I tried to fly down to the area southeast of Mankato this afternoon to try to get a better look at the floods caused by this week’s rain. Unfortunately, there was a wall of water in the sky, stretching for miles across the region, preventing me from getting through. It’s not going to be any fun this weekend for the people who live near rivers.
The best story about a flood is usually found on the ground, and I’ve found over the years that it usually doesn’t involve water. Floods are awful things. They’re also one of the things that can bring us back together in a hurry.
— Mr. Ullom (@Ulloms_SSclass) September 23, 2016
In a flood, nobody cares who you’re voting for in November, or what you think about the National Anthem, or any of the dozens of other things that separate us. There’s no time for that when the water is rising. When you’re slinging sandbags, you don’t care what the person next to you looks like, where they were born, or what religion they practice, if any.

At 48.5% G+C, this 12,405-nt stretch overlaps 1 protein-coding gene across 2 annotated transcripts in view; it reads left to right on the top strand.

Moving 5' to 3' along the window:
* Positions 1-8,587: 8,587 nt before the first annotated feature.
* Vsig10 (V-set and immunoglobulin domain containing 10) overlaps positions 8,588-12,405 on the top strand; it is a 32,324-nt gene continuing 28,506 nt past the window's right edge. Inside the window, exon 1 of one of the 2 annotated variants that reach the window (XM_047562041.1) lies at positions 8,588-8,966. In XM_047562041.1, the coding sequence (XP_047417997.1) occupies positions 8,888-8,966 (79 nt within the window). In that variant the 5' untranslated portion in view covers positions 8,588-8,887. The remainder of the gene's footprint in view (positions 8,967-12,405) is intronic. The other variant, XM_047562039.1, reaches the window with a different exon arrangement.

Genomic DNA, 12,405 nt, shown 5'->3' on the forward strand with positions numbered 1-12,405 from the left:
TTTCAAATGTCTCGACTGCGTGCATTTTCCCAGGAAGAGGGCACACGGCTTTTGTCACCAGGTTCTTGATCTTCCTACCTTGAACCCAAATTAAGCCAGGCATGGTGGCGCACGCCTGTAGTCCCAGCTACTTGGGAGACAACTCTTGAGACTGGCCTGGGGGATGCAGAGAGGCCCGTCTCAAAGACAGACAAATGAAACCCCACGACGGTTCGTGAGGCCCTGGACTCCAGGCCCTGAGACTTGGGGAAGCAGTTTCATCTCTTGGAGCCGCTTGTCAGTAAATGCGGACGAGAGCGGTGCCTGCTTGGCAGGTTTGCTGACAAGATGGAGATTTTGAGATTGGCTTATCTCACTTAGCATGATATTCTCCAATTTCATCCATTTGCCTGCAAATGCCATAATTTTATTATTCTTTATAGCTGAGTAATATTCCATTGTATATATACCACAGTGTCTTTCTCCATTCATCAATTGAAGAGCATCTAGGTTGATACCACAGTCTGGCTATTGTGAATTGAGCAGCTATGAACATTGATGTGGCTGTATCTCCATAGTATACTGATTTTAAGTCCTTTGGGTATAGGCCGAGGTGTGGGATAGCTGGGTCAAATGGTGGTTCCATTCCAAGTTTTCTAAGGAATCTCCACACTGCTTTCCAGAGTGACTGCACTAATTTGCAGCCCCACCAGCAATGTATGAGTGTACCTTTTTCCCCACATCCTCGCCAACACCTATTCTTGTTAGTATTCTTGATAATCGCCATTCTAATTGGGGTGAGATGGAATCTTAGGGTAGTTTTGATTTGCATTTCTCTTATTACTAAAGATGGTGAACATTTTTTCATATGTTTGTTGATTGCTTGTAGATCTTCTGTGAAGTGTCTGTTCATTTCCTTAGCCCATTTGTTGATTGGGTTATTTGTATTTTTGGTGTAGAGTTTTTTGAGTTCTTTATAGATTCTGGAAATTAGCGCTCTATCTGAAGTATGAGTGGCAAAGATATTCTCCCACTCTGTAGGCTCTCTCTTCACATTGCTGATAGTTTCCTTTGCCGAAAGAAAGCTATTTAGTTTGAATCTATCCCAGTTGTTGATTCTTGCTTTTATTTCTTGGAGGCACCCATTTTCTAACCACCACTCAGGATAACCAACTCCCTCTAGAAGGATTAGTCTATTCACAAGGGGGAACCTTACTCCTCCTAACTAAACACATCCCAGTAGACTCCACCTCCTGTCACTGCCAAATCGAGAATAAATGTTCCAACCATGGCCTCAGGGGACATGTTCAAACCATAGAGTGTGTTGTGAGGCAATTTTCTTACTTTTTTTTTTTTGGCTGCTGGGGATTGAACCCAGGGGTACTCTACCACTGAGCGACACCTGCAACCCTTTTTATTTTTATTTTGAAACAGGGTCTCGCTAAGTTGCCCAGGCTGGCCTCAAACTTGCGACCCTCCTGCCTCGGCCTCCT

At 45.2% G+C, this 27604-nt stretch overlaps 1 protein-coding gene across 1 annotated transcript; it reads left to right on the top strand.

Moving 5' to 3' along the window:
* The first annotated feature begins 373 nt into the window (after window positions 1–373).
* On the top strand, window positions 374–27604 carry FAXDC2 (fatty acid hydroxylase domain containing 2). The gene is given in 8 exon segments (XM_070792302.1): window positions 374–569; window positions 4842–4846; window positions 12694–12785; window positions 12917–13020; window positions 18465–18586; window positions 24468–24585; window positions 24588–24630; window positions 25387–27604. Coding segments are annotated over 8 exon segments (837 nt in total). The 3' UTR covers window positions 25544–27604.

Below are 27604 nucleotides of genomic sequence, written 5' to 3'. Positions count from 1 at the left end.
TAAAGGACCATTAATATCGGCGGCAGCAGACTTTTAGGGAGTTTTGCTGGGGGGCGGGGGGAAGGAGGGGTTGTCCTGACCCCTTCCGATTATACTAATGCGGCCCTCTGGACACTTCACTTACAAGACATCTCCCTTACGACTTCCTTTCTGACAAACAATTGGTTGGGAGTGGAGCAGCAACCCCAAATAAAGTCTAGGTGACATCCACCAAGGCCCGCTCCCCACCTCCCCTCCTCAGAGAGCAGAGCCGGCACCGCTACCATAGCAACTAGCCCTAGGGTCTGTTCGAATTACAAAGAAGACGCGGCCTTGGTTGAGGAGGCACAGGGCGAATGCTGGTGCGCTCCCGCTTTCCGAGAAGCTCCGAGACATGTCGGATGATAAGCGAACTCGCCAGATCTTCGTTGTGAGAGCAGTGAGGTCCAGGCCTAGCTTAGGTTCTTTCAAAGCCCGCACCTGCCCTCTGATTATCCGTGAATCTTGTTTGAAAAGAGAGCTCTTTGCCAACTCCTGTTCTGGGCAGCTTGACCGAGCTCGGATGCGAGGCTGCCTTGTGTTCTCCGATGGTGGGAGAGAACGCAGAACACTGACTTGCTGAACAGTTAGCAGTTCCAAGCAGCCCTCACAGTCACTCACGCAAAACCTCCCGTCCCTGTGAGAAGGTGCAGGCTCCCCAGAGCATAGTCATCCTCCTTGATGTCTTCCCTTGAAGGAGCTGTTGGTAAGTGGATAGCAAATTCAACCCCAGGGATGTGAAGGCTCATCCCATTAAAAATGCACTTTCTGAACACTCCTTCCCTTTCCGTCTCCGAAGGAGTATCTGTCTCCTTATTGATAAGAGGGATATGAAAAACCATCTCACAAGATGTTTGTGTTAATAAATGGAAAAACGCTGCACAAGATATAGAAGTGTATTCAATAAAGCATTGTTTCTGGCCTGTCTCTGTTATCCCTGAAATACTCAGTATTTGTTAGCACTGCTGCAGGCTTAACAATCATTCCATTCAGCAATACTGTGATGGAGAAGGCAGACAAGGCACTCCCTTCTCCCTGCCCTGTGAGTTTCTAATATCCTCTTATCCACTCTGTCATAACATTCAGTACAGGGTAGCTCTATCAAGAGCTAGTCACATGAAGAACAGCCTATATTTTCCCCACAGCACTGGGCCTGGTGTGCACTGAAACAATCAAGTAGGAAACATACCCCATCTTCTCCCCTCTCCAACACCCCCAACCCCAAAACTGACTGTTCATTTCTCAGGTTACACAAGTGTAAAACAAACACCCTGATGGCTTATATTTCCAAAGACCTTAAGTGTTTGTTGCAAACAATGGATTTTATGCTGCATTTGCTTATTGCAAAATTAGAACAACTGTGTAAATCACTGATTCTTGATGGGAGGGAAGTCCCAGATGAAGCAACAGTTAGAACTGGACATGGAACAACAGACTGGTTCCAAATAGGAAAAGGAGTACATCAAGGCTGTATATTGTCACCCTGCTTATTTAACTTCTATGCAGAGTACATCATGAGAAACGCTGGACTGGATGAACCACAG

Anyway, I flew along the Cannon River Valley from Cannon Falls to Red Wing and marveled — again — at the way rivers tend to go wherever they want to go, despite our best efforts.
Officials today urged people to stay off the Zumbro, Cannon, Straight, Whitewater and Root rivers. A lot of bike trails along them are closed, the Department of Natural Resources says.
I circled around the village of Welch in this video. Goodhue County is closing Highway 7, which you can see is underwater in some locations.
Don’t get your hopes up if you’re looking for something dramatic in the video. It’s just a lazy flight along a river with a mind of its own.
(Full route video here)
The river at Welch was at 12.5 feet on Friday afternoon, still well below the record of 15 feet set in June 1998. But it is now 7th on the list of floods, just passing the 12.3 foot flood in June 2014’s record rainfall.
Farther west, things are surging in Northfield. It’s heading your way, Welch.